become a yoga instructorBy Gopi Rao

For those of you who are considering teaching prenatal or postnatal classes take your time with your prenatal Yoga instructor training course. Do not be in a big rush to complete it without learning the details. Every prenatal and postnatal Yoga teacher certification requires you to have a 200-hour credential in foundational teacher training, but working with mothers and mothers to be is a special field with many precautions. Below this paragraph, I have prepared a handout for your postnatal class. Please feel free to add or modify it to meet your student’s needs.

Postnatal Yoga Care 

You have a beautiful new baby, and you’re ready to shed those maternity clothes and be your old self. Well, that probably won’t happen right away. Of course, you can be attractive and healthy, but your body is still going through a transition. Chances are you aren’t getting a lot of sleep, and taking care of a newborn can be tiring and stressful. Don’t panic. Just adapt your Yoga routine to fit your changing lifestyle.

Developing a Postnatal Yoga Practice

• Living a healthy lifestyle is as important now as it was when you were pregnant. A balanced diet, breathing exercises and meditation relieve tension and make it easier to maintain an exercise routine and get adequate rest.

• The baby doesn’t weigh a lot yet, but tasks like breastfeeding and changing diapers require bending forward for long stretches of time. Hunching causes tightness in the neck and shoulders. Shoulder rolls and side-bending neck stretches keep muscles relaxed, and poses like Dolphin Pose and Cow Face Pose open the shoulders and lengthen the neck.

• Pregnancy and labor can be hard on the pelvic floor, causing weak muscles that make it difficult to control the flow of urine when coughing or laughing. You’re probably already doing Kegel exercises; if not, it’s time to start. The good thing is that they’re easy and can be done almost anywhere at any time. Simply squeeze the muscles that stop the flow of urine and hold, repeating and lengthening with time.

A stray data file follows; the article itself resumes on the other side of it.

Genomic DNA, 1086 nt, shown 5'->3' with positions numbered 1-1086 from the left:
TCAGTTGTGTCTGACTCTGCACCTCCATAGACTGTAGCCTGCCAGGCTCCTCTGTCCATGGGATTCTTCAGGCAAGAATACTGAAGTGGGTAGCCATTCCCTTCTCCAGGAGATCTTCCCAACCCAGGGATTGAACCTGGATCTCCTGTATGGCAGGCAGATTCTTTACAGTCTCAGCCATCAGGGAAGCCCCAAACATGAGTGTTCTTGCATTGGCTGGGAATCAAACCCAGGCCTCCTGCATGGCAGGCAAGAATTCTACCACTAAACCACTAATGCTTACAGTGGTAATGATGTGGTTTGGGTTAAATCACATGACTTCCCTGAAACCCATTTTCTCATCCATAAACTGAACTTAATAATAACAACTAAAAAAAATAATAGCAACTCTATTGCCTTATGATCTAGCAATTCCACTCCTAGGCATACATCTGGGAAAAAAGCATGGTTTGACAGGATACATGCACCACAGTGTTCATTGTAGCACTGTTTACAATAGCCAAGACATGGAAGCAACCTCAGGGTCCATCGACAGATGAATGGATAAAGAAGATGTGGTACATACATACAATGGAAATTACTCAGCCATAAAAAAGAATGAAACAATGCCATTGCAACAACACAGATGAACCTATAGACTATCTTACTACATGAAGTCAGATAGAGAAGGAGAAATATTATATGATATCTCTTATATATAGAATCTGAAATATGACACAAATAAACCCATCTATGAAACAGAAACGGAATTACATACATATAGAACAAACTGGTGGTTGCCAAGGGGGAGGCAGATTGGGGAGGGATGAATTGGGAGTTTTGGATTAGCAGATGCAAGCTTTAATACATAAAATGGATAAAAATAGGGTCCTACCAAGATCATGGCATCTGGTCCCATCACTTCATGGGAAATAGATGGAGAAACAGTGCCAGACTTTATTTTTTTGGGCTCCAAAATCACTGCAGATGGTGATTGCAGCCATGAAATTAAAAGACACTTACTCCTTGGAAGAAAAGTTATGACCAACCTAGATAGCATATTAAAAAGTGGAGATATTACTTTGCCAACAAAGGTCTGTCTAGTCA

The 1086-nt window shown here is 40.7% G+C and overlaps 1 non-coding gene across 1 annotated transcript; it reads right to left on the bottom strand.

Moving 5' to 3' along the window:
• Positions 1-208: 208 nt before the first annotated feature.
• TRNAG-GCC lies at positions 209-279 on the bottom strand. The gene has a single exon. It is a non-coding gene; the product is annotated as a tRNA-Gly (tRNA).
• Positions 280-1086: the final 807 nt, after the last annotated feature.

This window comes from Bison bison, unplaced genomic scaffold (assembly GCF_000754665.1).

• New mothers rarely have as much energy during the postnatal period as they did before their pregnancy. Postures like Warrior II and Mountain Pose strengthen the core align the spine and increase stamina.

• Nothing stretches the abdominal muscles quite like having a baby. Although you may want to work on the flabby tummy right away, wait until your doctor says it’s OK. The usual recommendation is four to six weeks. To avoid overexertion, start with gentle pelvic rocking before you move on to more strenuous poses.

• Fatigue is a common problem for all new moms, and it’s hard to take care of yourself when you’re not getting enough rest. Restorative poses; particularly Child’s Pose and Legs-Up-the-Wall Pose help you to breathe more slowly and deeply. They also improve circulation and slow down the release of harmful hormones into the bloodstream.

Most of all, don’t feel guilty about taking time to care for your body. When you are calm and relaxed, everyone benefits, especially your baby. 

© Copyright 2013 – Aura Wellness Center – Publications Division

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